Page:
Hallowed Halls

Posted Monday, Apr. 22, 2013  comments  Print Reprints
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Bob Knight, John Wooden, Larry Bird, Steve Alford and ... Carl Meditch? Even his best golfing buddies wouldn’t have put him in the same category as those basketball legends.

But the Indiana Basketball Hall of Fame did. On March 20, the 76-year-old Mansfield resident was inducted into an exclusive arena, where only the best of the basketball state’s elite will ever hold court.

“In a state where everyone plays, it is truly a crowning achievement,” said Chris May, executive director of the Indiana Basketball Hall of Fame. “It’s the pinnacle for anyone who played or coached basketball in Indiana.”

So how good was Meditch?

“He was playing in Indianapolis at the same time as Oscar Robertson,” May explained. “In 1955, Meditch was the leading scorer in Indianapolis. Robertson went on to become one of the top 5 to 10 players of all time (in the NBA).

“At the time, Tech (Meditch’s high school) was the largest school in the state,” May said. “Just to make the team was something.”

At 5-foot-10, Meditch knows he isn’t the poster player for a sport that usually features athletes with more abundant altitude. But the small guard had a secret weapon -- determination.

“It was something I grew up with, you play basketball,” said Meditch, who grew up in Indianapolis. “I put up an old hoop in my backyard and shot baskets. I’d shoot baskets in the middle of winter with gloves on.”

If that sounds like something from the movie Hoosiers, it should. Meditch was only a year behind Bobby Plump, who led tiny Milan High School to the Indiana state championship in 1954, the player and team the feature film was based on. Although he didn’t play against Plump in high school, the two would meet on the basketball court and baseball field in college.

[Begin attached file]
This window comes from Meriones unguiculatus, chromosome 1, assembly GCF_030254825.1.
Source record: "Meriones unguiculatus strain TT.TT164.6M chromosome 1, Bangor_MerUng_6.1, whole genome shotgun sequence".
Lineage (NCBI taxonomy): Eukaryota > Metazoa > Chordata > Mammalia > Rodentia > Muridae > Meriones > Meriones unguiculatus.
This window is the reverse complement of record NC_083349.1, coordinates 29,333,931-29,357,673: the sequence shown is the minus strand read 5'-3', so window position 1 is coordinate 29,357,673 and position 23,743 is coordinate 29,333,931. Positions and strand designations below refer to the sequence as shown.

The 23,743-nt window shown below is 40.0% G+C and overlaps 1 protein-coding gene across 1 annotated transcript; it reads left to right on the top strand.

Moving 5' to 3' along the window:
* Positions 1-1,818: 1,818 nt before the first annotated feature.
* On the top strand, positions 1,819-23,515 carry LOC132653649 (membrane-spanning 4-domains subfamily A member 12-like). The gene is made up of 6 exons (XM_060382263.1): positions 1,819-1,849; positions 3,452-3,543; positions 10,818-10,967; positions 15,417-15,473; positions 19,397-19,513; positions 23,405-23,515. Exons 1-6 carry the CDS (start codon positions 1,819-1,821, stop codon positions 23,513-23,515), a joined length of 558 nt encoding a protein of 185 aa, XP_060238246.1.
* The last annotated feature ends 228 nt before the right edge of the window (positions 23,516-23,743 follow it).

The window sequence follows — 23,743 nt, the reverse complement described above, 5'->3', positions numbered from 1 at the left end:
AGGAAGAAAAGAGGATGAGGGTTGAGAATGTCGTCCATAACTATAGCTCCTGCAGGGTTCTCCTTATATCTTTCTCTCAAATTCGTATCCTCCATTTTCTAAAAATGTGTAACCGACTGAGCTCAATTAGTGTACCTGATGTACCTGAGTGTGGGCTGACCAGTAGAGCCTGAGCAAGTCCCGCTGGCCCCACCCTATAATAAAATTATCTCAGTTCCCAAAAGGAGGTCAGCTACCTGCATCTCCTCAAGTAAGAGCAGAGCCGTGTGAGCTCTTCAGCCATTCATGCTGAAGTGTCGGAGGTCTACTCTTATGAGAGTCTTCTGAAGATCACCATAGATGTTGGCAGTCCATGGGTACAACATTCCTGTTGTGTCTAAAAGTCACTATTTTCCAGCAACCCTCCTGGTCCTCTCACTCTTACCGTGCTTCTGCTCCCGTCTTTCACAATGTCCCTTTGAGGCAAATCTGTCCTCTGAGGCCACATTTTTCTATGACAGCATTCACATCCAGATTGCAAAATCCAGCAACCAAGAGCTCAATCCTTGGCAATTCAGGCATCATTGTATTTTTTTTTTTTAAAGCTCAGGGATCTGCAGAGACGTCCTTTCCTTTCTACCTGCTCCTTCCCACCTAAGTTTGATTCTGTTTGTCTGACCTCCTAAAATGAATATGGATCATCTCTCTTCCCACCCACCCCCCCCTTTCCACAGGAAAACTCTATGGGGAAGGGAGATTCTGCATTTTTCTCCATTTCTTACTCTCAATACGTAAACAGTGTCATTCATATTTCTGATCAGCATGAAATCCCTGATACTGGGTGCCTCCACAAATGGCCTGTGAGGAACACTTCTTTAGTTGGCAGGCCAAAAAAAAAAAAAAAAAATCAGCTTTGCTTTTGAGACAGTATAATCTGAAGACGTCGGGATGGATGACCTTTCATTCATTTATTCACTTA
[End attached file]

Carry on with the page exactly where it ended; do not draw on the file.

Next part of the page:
Meditch -- the son of immigrants from Macedonia -- started playing basketball in grade school at the community center and in the police athletic leagues. All that practice paid off, too.

“By the time I was a freshman, I was playing with the big kids,” he said. “I could shoot so they kept picking me.”

Just making the starting five at a school with more than 5,000 students in a basketball-powerhouse like Indiana takes talent. But Meditch wanted to go to Arsenal Technical High School, which at the time was the largest high school in the state.

“When you’re at a big city school, you’re always playing against the top competition,” he said. “I never felt that I was going to fail. If I went to a smaller school, I don’t think I would have gotten inducted. I think that’s the reason they went back and picked me, because they figured out how tough it was.”

The guard would average 16 points his senior year and rank first in his conference in shooting, free throws, defense and back court play and second in scoring and all-around play. In a game against Kokomo, he tossed in 34 points -- and that was before the 3-point shot, which would have added to the outside shooter’s stats. He was also a three-year starter as shortstop on the high school’s baseball team.

“I would dive after balls and steal bases,” Meditch remembered. “I was on the ground most of the time.”